By the end of the day I was feeling pretty good. I’d collected an additional bag of trash that was now going to avoid going into the water. I’d taken some good photos and formulated ideas for my report to SOLV. I had shown my fellow human beings that someone did care enough to clean up after those less responsible. And, most importantly, I got to know my beach and its nonhuman denizens a little better than before. Volunteering is often promoted as a rewarding experience in and of itself. I have to say I agree; adopting this place, feeling responsible for it–it’s one of the best decisions I’ve made.

Black Cottonwood as Plant Totem

By far the most common tree at the riverside beach I volunteered to keep clean is the black cottonwood (Populus trichocarpa), also known as the western poplar. A young-ish forest of these tall, lanky trees crowd up almost to the edge of the river, stopped only by the sandy beach itself. I’m used to hiking through forests of aged conifers, Douglas fir and Western hemlock and the like. The energy of these fast-growing poplars was almost frenetic in comparison (though certainly conifers can contend well in the upward race to the sun).

Photo by Lupa, 2012

Photo by Lupa, 2012

I spoke to the totem Black Cottonwood about this, and found that because these trees are relatively short-lived, they tend to be more “sped-up” than some others. It’s worked to their advantage in several ways, to include in competition with other plants. A stand of new cottonwoods can create a young canopy in less than decade, quickly (and literally) overshadowing smaller, slower-growing trees and shrubs.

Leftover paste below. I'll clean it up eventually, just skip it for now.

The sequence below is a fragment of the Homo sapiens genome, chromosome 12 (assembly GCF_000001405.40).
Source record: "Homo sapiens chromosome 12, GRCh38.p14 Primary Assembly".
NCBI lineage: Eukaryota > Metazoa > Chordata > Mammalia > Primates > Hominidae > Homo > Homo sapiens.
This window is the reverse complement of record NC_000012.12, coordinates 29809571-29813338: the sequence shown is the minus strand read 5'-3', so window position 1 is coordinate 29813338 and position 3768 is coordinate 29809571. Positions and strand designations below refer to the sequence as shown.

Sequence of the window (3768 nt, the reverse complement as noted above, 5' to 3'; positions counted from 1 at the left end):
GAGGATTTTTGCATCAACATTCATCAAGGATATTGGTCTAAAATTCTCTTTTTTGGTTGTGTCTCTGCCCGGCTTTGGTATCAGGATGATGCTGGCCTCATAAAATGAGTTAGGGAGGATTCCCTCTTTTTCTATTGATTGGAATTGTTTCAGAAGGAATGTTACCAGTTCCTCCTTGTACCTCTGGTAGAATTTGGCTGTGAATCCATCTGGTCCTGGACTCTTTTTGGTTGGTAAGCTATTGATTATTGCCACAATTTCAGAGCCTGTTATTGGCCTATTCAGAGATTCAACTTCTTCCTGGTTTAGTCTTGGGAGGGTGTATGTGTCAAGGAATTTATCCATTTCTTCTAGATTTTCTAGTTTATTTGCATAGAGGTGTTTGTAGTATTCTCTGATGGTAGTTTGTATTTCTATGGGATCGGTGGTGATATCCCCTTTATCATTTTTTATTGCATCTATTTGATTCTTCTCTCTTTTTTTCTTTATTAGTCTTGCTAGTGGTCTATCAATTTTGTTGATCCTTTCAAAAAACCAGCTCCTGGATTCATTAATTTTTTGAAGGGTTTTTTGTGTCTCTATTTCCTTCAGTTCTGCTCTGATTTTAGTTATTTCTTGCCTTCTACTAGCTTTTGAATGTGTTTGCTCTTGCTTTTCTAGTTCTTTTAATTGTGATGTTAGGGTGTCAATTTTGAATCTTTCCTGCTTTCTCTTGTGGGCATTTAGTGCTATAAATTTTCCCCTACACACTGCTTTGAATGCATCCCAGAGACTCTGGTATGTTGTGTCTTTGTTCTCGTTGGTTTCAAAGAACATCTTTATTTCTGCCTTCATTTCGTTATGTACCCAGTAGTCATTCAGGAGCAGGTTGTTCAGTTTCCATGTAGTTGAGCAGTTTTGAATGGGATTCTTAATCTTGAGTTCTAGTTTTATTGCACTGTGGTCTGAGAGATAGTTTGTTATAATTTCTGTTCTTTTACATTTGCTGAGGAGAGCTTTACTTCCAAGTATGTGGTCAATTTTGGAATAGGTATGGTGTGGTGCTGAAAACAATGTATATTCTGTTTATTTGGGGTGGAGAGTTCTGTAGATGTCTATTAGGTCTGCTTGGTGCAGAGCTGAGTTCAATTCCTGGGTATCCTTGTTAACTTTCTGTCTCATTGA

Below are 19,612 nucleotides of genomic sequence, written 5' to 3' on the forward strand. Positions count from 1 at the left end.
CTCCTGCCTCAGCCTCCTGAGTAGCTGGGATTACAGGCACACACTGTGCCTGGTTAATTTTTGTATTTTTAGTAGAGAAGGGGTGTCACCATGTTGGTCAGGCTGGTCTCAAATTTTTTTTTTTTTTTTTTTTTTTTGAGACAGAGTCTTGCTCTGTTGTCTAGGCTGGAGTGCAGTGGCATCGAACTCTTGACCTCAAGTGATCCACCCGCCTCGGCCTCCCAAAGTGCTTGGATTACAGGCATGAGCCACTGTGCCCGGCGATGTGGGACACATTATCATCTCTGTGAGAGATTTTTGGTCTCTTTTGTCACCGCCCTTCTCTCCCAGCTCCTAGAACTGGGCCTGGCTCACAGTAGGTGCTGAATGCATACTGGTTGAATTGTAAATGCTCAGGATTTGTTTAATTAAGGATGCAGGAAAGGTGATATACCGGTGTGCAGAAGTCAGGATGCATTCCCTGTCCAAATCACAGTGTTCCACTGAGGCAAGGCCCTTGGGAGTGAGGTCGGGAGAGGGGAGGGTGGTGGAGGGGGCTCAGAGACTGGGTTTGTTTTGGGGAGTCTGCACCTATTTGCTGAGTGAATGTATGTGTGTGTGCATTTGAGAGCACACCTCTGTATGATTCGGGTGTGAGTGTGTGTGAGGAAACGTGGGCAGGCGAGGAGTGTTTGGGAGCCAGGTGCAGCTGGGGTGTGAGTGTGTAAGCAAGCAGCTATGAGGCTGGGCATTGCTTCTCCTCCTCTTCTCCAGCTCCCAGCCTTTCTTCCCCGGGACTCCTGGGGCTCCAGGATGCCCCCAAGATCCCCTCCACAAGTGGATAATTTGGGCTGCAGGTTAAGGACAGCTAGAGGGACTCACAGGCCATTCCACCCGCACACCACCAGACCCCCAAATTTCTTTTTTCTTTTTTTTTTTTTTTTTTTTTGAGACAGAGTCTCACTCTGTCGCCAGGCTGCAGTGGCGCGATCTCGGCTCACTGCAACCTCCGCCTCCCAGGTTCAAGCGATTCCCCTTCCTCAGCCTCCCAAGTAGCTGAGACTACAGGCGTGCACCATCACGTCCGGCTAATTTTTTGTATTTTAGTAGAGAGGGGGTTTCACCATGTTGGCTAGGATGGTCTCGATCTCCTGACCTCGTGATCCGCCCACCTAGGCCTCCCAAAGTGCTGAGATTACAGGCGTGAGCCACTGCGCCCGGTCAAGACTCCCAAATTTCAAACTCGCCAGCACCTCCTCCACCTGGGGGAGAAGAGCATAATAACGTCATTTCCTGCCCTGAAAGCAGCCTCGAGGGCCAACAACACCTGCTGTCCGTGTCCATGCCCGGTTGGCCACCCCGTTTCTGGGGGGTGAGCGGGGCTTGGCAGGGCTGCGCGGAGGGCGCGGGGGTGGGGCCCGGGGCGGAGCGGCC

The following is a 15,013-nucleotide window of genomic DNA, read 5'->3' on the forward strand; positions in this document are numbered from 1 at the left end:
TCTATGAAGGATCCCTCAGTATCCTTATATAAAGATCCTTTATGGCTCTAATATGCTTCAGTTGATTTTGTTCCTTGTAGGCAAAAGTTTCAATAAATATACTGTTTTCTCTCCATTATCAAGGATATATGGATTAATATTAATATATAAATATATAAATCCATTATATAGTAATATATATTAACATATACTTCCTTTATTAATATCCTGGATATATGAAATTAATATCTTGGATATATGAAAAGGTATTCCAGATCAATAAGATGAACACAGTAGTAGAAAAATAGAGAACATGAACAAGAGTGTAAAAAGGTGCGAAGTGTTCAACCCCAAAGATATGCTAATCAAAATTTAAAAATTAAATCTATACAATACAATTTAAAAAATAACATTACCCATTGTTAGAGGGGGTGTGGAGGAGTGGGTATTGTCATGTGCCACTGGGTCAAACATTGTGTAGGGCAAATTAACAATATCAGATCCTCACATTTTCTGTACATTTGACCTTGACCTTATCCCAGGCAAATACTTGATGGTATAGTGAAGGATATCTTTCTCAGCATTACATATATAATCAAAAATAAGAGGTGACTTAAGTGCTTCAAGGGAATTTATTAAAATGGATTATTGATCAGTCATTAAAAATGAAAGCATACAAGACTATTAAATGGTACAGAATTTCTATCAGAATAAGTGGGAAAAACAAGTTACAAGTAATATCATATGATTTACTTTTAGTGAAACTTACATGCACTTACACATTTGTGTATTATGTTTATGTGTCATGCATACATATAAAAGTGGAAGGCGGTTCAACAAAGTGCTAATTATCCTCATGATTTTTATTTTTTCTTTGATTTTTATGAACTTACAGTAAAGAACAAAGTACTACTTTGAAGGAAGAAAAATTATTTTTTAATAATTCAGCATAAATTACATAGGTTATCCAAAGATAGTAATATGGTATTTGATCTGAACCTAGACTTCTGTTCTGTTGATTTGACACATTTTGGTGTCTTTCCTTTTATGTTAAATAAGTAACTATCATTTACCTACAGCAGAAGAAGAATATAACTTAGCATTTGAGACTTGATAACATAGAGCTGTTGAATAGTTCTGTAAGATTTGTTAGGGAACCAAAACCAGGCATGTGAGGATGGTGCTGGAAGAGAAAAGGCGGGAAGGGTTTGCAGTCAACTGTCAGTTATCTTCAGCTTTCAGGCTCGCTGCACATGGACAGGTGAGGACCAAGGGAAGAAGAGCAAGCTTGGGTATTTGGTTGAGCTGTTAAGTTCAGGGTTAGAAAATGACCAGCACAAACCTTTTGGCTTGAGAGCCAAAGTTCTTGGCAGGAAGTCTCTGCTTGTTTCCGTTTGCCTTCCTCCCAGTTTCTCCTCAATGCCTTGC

This comes at a price, of course. Black cottonwoods are, as mentioned, short-lived, averaging a lifespan of 125 years or so. Not that this is an uncommon trend in nature, of course, but we so often think of trees as being potentially ancient that it’s a bit startling to realize a black cottonwood we plant when we’re young may not outlive us by much.

And it’s a reminder to look at the effects of competition. Beneath the canopy of black cottonwoods, the forest along the beach is filled with invasive Himalayan blackberry and Scotch broom. From a self-centered perspective, these plants are doing great–they’ve edged out the competition in the undergrowth and settled themselves in firmly. Some humans are content to have a similar worldview, elbowing their way into a situation and shoving everyone else out no matter the cost. There’s nothing wrong with healthy competition, of course. It can be a good motivator to get people to create new and amazing things. But when it does damage to the overall system, whether an ecosystem or a human community, that’s cause to pause, reflect, and change the situation.